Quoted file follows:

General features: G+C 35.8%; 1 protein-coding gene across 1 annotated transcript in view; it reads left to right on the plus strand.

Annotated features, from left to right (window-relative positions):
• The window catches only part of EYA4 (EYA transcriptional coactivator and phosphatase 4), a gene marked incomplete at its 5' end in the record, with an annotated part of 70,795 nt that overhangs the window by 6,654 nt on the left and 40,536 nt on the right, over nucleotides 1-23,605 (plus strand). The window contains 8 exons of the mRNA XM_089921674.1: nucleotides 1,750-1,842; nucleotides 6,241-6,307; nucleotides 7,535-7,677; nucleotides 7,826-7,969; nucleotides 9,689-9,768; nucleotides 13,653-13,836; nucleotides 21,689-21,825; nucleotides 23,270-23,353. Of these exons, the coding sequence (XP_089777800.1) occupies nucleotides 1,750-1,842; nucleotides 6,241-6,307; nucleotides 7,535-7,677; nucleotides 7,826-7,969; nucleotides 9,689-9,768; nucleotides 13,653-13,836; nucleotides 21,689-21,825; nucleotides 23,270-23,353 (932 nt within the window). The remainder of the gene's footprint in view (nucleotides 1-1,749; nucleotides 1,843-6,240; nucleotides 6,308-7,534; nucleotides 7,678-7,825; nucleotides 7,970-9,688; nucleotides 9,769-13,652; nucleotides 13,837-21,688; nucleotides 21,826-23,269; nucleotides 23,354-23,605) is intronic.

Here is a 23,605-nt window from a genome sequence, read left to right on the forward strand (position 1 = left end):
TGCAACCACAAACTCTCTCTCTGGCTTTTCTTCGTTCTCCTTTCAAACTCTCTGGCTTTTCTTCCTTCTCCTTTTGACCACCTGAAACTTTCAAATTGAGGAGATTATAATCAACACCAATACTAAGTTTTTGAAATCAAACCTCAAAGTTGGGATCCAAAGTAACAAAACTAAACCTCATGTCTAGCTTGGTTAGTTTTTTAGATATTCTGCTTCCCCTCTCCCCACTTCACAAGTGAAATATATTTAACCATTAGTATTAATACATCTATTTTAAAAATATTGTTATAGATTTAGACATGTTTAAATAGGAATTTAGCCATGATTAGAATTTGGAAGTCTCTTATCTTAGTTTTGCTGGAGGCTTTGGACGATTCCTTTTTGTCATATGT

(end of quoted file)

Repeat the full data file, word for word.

General features: G+C 35.8%; 1 protein-coding gene across 1 annotated transcript in view; it reads left to right on the plus strand.

Annotated features, from left to right (window-relative positions):
• The window catches only part of EYA4 (EYA transcriptional coactivator and phosphatase 4), a gene marked incomplete at its 5' end in the record, with an annotated part of 70,795 nt that overhangs the window by 6,654 nt on the left and 40,536 nt on the right, over nucleotides 1-23,605 (plus strand). The window contains 8 exons of the mRNA XM_089921674.1: nucleotides 1,750-1,842; nucleotides 6,241-6,307; nucleotides 7,535-7,677; nucleotides 7,826-7,969; nucleotides 9,689-9,768; nucleotides 13,653-13,836; nucleotides 21,689-21,825; nucleotides 23,270-23,353. Of these exons, the coding sequence (XP_089777800.1) occupies nucleotides 1,750-1,842; nucleotides 6,241-6,307; nucleotides 7,535-7,677; nucleotides 7,826-7,969; nucleotides 9,689-9,768; nucleotides 13,653-13,836; nucleotides 21,689-21,825; nucleotides 23,270-23,353 (932 nt within the window). The remainder of the gene's footprint in view (nucleotides 1-1,749; nucleotides 1,843-6,240; nucleotides 6,308-7,534; nucleotides 7,678-7,825; nucleotides 7,970-9,688; nucleotides 9,769-13,652; nucleotides 13,837-21,688; nucleotides 21,826-23,269; nucleotides 23,354-23,605) is intronic.

Here is a 23,605-nt window from a genome sequence, read left to right on the forward strand (position 1 = left end):
TGCAACCACAAACTCTCTCTCTGGCTTTTCTTCGTTCTCCTTTCAAACTCTCTGGCTTTTCTTCCTTCTCCTTTTGACCACCTGAAACTTTCAAATTGAGGAGATTATAATCAACACCAATACTAAGTTTTTGAAATCAAACCTCAAAGTTGGGATCCAAAGTAACAAAACTAAACCTCATGTCTAGCTTGGTTAGTTTTTTAGATATTCTGCTTCCCCTCTCCCCACTTCACAAGTGAAATATATTTAACCATTAGTATTAATACATCTATTTTAAAAATATTGTTATAGATTTAGACATGTTTAAATAGGAATTTAGCCATGATTAGAATTTGGAAGTCTCTTATCTTAGTTTTGCTGGAGGCTTTGGACGATTCCTTTTTGTCATATGT